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BMHA talks of agencywide change after Langfield Homes failed inspection

Reaction to a failed federal inspection at one of the Buffalo Municipal Housing Authority's larger housing developments continued Tuesday, with the head of the financially struggling agency saying he's looking to change the way the authority operates.

A wide range of work is underway at Langfield Homes – everything from fixing falling siding to parking lot pavement and playgrounds, BMHA Interim Executive Director Gillian Brown told Common Council members, who invited him to their chambers to discuss the Langfield Homes failed inspection.

Beyond the work at Langfield, Brown said, some agencywide changes are planned.

As many as 10 to 12 new staff will be hired, and some new positions will be created, Brown said.

"We are hiring more people – laborers, general mechanics," Brown said.

There will also be some staff restructuring, he said.

"Some changes are afoot that will result in more supervision and better accountability," Brown said.

Brown declined to provide further details of the restructuring, which he said will be discussed at a BMHA board meeting later this week.

Brown also said the BMHA is assessing playground areas at its properties. "We hope to do authoritywide work on playgrounds," he told the Council members.

In addition, Brown told the Council that barriers are being installed on streets around the vacant Commodore Perry row houses where dumping has been occurring. Brown has previously said the BMHA also plans to install motion-sensitive lights in the area as well as no-dumping signs.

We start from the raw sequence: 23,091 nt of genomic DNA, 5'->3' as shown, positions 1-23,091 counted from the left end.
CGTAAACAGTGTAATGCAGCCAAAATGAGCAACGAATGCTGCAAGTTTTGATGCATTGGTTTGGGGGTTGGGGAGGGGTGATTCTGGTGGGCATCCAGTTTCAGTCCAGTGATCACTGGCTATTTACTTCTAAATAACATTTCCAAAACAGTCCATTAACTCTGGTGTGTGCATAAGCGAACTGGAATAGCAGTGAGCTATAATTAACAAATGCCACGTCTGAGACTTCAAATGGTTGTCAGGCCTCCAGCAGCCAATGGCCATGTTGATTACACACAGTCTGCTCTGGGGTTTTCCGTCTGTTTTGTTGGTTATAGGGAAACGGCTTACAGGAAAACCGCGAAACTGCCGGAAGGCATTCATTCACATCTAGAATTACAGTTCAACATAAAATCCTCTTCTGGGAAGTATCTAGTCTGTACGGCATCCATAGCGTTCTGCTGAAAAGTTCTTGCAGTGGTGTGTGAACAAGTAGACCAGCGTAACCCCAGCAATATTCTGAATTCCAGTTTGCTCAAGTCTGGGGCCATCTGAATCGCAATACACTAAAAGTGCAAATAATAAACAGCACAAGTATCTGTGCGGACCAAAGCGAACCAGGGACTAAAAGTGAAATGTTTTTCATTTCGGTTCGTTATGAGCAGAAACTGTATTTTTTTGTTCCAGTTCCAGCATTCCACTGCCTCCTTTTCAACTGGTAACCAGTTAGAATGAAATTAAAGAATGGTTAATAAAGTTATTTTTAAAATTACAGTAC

Rep. Brian Higgins, D-Buffalo, recently drove around the Perry complex and found piles of debris dumped outside the vacant units. The BMHA cleaned up the debris, but the dumping has continued, Brown said.

Higgins' trip to the Perry complex was prompted by a June 3 story in The Buffalo News detailing inspection scores of BMHA developments.

The article reported that Langfield Homes flunked a U.S. Department of Housing and Urban Development inspection with a score of 46 out of 100. It was one of six inspections the BMHA failed in the past five years, and the lowest score the agency received during that time. The inspection was conducted in 2018, when HUD also inspected Kenfield, which flunked with a 54. Kenfield and Langfield are both located in East Buffalo, in the Kenfield neighborhood off Bailey Avenue. The two developments have a total of about 1,000 apartments.

That story also noted that the occupied row houses at the Commodore Perry apartments flunked a 2015 inspection with a score of 52.

University District Councilman Rasheed N.C. Wyatt, whose district represents the Kenfield and Langfield homes, told BMHA officials that housing authority residents tell him that the BMHA isn't responsive to their complaints.

BMHA residents feel like no one cares about them, Wyatt said.

Brown, the BMHA attorney, was appointed interim executive director after Dawn Sanders-Garrett abruptly left in mid-March after heading the agency for 10 years. The BMHA board is currently conducting a nationwide search for someone to replace Sanders-Garrett.

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